Archives of Physical Medicine & Rehabilitation 2005 (Jun); 86 (6): 1155–1163 ~ FULL TEXT
Jensen MP, Abresch RT, Carter GT, McDonald CM
Department of Rehabilitation Medicine, University of Washington School of Medicine, Seattle, WA
In this paper, researchers in a medical school rehabilitation department were interested in finding out what treatments were most effective at reducing pain for neuromuscular diseases (like amyotrophic lateral sclerosis and myotonic muscular dystrophies). Interestingly, chiropractic scored the highest pain relief rating (7.33 out of 10), scoring higher than the relief provided by either nerve blocks (6.75), opioid analgesics (6.37), Muscle relaxants (5.78), Massage (5.48), Acupuncture (5.29), or Ibuprofen, aspirin (5.22). WOW!!! On the other hand, Physical therapy only scored 4.54, Acetaminophen was 4.11 and the least helpful (magnets) only scored a depressing 3.13.
From the Full-Text Article:
The treatments that provided the greatest pain relief were not necessarily those that are most frequently used. The average relief rating, on a 0 to 10 scale, for chiropractic manipulation was 7.33 for the very few patients (4%) with pain who tried this treatment. Most of these patients reported that they were still receiving this treatment. No patients with severe pain reported ever having tried chiropractic care. Nerve blocks were reported as providing the next highest degree of relief among all the treatments (average relief rating, 6.75), although none of the patients who received these in the past were still receiving nerve blocks. Opioid analgesics were also listed as providing more relief than other pain treatments (average rating, 6.37) and were tried by about a third of the participants with pain overall. Interestingly, however, only about two thirds of those participants who tried opioids for pain were still using this treatment at the time of the survey. Other treatments that provided some pain relief, on average (relief rating =5.00 on the 0–10 scale), were ibuprofen and aspirin, massage, muscle relaxants, acupuncture, and hypnosis. Treatments that appeared to provide relatively little relief (relief rating, <4.00) were carbamazepine and magnets, although the former received a relatively high relief rating among those participants with severe pain who tried it (6.33). Across all treatments, there was a fair amount of variability (SD range, 2.50–4.76 for all respondents with pain) in the relief provided by the pain treatments.
Table 8 says it all:
Percentage of Participants With Pain Who Have Tried Each Treatment, Percentage of Participants Who Still Use the Treatment, and Average Relief Rating Associated With Each Treatment|
|Pain treatment||All Subjects With Pain (n=141)||Subjects With Severe Pain (n=38)|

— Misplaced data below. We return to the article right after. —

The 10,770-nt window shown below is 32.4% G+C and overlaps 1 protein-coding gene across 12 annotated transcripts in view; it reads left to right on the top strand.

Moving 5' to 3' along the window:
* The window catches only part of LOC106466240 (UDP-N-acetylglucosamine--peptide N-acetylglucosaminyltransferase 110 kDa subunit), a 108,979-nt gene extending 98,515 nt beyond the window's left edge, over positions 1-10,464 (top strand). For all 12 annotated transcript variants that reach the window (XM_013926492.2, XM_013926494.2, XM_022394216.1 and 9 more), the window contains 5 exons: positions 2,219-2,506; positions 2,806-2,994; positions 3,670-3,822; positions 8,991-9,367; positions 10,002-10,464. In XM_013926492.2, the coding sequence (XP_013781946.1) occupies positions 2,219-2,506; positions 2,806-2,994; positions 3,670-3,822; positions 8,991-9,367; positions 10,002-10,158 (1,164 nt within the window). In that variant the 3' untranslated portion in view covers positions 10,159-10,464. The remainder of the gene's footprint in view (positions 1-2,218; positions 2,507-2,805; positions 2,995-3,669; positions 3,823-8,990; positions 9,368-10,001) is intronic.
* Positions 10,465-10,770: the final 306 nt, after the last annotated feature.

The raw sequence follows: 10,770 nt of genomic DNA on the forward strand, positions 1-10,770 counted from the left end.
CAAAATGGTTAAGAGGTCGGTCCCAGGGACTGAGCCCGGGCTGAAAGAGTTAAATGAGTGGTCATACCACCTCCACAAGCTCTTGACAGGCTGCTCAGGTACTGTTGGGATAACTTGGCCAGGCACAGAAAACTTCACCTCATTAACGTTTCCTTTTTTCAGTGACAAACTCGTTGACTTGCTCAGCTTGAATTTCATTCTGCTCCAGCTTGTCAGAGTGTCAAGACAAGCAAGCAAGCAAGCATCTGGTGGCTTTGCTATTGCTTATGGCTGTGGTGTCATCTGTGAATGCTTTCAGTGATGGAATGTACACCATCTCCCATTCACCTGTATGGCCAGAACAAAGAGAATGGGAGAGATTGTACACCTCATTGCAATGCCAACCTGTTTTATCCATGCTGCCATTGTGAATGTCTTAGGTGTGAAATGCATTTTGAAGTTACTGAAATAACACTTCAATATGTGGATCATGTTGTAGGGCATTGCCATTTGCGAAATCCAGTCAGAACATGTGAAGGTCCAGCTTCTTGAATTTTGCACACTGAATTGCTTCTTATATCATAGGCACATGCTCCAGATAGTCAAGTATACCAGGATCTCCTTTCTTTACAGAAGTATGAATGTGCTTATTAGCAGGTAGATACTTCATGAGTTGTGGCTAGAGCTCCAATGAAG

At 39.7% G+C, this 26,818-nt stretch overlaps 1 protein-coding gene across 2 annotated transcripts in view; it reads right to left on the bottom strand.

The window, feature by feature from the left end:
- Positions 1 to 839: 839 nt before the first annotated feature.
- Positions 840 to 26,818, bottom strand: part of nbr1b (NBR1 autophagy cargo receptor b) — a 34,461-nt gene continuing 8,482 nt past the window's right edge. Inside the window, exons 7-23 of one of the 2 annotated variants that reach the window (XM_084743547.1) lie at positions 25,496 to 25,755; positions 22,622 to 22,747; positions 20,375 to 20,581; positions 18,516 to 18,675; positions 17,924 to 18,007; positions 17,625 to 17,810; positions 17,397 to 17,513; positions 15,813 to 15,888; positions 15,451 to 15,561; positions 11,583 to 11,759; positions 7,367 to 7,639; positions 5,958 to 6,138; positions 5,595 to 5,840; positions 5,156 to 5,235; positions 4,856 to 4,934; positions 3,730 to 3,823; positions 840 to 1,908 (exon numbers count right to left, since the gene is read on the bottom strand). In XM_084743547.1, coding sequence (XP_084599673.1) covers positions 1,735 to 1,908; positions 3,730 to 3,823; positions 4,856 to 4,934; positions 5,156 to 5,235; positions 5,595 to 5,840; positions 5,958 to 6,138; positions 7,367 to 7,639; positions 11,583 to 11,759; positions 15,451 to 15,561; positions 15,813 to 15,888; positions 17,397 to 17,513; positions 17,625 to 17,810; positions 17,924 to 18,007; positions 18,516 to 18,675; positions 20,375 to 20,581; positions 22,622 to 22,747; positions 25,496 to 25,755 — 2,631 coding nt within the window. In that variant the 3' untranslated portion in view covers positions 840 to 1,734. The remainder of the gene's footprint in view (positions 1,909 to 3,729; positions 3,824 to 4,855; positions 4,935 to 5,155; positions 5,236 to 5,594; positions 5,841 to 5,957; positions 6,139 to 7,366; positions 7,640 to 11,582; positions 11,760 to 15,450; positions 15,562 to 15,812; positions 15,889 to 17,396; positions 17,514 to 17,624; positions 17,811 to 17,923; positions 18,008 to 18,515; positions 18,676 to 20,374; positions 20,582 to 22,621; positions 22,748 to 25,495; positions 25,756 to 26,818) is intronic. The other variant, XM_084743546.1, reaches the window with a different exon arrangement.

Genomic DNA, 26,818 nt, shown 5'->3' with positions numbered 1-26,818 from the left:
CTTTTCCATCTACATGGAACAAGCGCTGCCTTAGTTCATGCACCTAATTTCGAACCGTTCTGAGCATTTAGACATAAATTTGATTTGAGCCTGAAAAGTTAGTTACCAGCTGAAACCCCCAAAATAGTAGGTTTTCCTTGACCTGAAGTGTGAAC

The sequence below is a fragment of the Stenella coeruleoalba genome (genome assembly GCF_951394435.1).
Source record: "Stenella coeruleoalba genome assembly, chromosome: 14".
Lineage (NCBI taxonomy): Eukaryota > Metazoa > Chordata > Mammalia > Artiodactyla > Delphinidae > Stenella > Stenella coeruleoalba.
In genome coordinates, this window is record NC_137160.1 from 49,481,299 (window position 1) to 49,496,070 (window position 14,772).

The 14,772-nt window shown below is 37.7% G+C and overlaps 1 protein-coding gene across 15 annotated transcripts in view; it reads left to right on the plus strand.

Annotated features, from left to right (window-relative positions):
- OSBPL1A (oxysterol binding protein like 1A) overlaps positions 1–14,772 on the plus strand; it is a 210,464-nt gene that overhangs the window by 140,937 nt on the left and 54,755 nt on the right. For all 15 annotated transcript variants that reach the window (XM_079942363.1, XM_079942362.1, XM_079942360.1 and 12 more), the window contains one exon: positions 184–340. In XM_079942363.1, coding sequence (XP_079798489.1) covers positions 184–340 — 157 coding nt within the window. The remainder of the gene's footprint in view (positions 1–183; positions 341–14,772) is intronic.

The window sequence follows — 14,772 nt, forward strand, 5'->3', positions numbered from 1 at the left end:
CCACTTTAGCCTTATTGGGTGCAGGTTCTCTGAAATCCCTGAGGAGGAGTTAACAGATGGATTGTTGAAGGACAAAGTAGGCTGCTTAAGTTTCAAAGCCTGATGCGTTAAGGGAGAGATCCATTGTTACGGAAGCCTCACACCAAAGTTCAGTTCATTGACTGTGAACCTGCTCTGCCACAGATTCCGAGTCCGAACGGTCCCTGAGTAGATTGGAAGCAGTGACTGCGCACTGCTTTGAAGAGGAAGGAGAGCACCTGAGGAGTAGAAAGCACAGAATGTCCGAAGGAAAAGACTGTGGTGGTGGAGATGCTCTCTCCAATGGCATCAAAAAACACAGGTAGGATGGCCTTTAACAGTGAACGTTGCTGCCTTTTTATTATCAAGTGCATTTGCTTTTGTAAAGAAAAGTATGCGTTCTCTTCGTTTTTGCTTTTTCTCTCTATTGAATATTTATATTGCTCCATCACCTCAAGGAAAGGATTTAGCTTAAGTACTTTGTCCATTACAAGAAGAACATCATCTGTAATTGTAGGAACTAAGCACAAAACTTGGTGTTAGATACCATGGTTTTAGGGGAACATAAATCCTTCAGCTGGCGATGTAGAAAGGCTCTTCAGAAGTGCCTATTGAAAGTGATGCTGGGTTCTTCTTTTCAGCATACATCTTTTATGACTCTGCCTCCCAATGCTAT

|% Tried/% Still Use
†||% Tried/% Still Use
Objective: To examine the nature and scope of pain in persons with neuromuscular disorder (NMD).
Design Survey: Setting University-based rehabilitation research programs.
Participants: Adults with NMD (N=193).
Interventions: Not applicable.
Main Outcome Measures: Pain presence or absence, pain severity, pain quality (Neuropathic Pain Scale), pain interference (Brief Pain Inventory), pain site, quality of life (Medical Outcomes Study 36-Item Short-Form Health Survey [SF-36]), and pain treatment. Results Seventy-three percent of the sample reported pain, with 27% of these reporting that this pain was severe (>/=7 on a 0-10 scale), on average. "Deep," "tiring," "sharp," and "dull" were the words used most frequently to describe NMD pain. Patients with amyotrophic lateral sclerosis and myotonic muscular dystrophies reported the greatest pain interference, and patients with Charcot-Marie-Tooth the least, among all NMD diagnoses. The most frequent pain site, overall, was back (49%), followed by leg (47%), shoulder (43%), neck (40%), buttock and hip(s) (37%), feet (36%), arm(s) (36%), and hand(s) (35%). The study participants reported significantly greater dysfunction than subjects in the SF-36 normative sample (persons without health problems) on a number of the SF-36 scales. However, we found no significant differences between the study participants and the US norms on the SF-36 role-emotional or mental health scales. A number of pain treatments were used by the study sample, but no treatment appeared to be effective for all participants, and some of the treatments reported as most effective (eg, chiropractic care) were used by very few participants.
Conclusions: Pain is a common problem among patients with NMDs. There are many similarities, but also some important differences, between NMD diagnostic groups on the nature and scope of pain and its impact. More research is needed to identify and test effective treatments for NMD-related pain.
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